On Sunday, August 1, 2021, Majority Leader Chuck Schumer [D-NY] put the long-awaited infrastructure legislation before the United States Senate. The 2.702 page legislation may be read here > https://www.epw.senate.gov/public/_cache/files/e/a/ea1eb2e4-56bd-45f1-a260-9d6ee951bc96/F8A7C77D69BE09151F210EB4DFE872CD.edw21a09.pdf? The legislation calls for $1.5 trillion in infrastructure spending over 10 years and is expected to pass the U.S. Senate later this week.
As though this package was not complicated enough, it becomes more complicated in the U.S. House, where progressive caucus Democrats are threatening to sink the Senate infrastructure bill unless the Biden Administration’s $3.5 trillion “reconciliation” package comes at the same time. Approximately 50 House Democrats could vote against the $1.5 trillion Senate bill unless there is another $3.5 trillion reconciliation bill with it.
Senate Democrats say they have the votes to advance a $3.5 trillion budget resolution that includes massive new spending on a range of health, education, and federal safety net programs endorsed by President Biden and progressive lawmakers.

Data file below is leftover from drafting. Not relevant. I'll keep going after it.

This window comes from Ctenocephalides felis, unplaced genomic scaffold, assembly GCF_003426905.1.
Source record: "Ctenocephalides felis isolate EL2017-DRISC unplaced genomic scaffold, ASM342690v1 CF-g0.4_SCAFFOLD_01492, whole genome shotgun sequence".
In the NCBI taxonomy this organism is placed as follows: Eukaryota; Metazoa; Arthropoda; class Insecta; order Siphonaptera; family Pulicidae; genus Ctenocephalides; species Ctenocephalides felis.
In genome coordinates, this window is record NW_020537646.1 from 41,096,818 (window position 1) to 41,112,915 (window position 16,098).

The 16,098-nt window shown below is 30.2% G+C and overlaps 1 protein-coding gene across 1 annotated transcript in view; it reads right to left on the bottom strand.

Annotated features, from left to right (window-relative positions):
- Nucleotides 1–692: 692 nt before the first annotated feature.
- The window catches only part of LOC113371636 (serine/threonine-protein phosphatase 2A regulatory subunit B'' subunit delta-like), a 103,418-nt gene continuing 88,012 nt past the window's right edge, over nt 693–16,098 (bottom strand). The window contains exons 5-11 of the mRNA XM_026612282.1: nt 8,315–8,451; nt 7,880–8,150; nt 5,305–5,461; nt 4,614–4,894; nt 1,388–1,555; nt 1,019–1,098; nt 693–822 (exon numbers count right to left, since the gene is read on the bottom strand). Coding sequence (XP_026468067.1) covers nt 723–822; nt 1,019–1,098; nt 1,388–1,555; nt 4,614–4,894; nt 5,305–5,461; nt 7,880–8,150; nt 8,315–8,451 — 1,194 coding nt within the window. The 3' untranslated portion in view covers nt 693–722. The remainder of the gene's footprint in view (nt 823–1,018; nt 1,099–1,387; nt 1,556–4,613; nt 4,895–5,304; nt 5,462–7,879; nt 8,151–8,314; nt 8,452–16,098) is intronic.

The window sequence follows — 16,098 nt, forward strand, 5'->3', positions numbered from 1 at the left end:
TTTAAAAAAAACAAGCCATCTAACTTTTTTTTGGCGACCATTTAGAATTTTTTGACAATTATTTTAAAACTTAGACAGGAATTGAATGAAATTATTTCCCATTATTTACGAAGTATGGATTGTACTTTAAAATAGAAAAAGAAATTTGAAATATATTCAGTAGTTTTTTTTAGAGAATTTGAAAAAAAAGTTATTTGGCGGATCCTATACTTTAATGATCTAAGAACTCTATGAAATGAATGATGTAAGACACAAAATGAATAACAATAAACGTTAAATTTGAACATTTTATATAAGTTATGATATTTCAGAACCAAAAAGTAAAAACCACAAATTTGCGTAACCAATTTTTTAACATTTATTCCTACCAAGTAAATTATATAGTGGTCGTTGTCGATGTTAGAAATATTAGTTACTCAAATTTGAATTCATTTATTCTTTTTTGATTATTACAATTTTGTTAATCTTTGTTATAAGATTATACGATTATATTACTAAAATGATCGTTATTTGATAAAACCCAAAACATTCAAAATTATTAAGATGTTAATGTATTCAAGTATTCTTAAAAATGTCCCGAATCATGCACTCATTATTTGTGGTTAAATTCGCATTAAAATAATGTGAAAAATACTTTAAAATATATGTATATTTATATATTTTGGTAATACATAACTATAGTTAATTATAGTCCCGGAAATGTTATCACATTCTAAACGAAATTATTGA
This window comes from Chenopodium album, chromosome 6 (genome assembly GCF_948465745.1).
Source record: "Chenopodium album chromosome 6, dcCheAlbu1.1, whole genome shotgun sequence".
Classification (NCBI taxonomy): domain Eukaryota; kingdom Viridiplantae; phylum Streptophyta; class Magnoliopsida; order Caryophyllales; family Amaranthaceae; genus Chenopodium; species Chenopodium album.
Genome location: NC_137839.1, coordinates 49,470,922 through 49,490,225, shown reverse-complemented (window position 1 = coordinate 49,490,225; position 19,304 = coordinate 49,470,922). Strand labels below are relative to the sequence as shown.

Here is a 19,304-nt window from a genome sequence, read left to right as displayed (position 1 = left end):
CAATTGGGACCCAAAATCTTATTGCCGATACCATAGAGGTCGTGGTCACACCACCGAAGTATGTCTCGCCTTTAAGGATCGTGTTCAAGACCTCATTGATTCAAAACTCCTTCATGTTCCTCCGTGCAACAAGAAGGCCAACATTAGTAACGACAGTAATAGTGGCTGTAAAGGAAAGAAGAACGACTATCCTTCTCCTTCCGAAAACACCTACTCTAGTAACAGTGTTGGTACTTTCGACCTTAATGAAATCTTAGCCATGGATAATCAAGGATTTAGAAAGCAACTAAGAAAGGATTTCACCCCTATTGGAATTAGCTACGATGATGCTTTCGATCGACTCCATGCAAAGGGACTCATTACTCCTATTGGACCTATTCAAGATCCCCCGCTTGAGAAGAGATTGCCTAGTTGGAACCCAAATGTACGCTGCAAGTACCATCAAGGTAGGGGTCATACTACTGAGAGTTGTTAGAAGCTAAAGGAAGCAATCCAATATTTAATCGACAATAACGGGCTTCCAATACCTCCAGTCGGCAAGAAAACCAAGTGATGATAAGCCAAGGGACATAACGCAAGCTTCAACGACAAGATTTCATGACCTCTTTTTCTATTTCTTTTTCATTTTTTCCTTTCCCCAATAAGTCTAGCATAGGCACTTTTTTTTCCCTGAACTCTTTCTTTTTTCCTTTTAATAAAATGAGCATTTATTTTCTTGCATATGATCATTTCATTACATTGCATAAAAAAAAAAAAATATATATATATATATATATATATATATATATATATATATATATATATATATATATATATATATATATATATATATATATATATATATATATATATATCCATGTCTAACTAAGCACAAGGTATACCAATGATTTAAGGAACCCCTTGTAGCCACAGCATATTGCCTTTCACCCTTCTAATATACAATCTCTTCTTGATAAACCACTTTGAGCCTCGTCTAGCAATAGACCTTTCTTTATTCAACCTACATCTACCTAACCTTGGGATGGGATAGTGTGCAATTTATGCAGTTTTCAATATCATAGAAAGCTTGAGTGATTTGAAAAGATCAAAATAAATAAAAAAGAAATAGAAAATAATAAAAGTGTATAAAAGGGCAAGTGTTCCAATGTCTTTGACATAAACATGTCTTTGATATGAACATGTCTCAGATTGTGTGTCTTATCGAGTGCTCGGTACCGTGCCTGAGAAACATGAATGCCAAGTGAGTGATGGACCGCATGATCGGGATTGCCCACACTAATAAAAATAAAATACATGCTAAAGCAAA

Republicans have opposed many of the proposals in the plan, but Democrats intend to move that legislation via the budget reconciliation process which will only require 51 votes to pass. Senate Majority Leader Chuck Schumer (D-NY) is trying to pass both a $1 trillion bipartisan infrastructure package and a budget resolution that will include instructions for crafting the $3.5 trillion social spending package before the August recess.
“In order to start work on a reconciliation bill, the Senate must pass a budget resolution first,” Schumer said this week. “And we are on track for that as well.”
The Senate isn’t expected to take up the larger spending bill until September but the budget resolution will get the process started. Key centrist Democrats like Sen. Joe Manchin (D-WV) and Kyrsten Sinema (D-AZ) have expressed reservations about the price tag on the eventual bill but said they will support moving forward with the budget resolution.
Assuming these threats are true, it is entirely possible that Congress fails to pass both bills as the Senate doesn’t have the votes to pass a $3.5 trillion reconciliation and the House won’t pass the Senate’s $1.5 trillion infrastructure bill.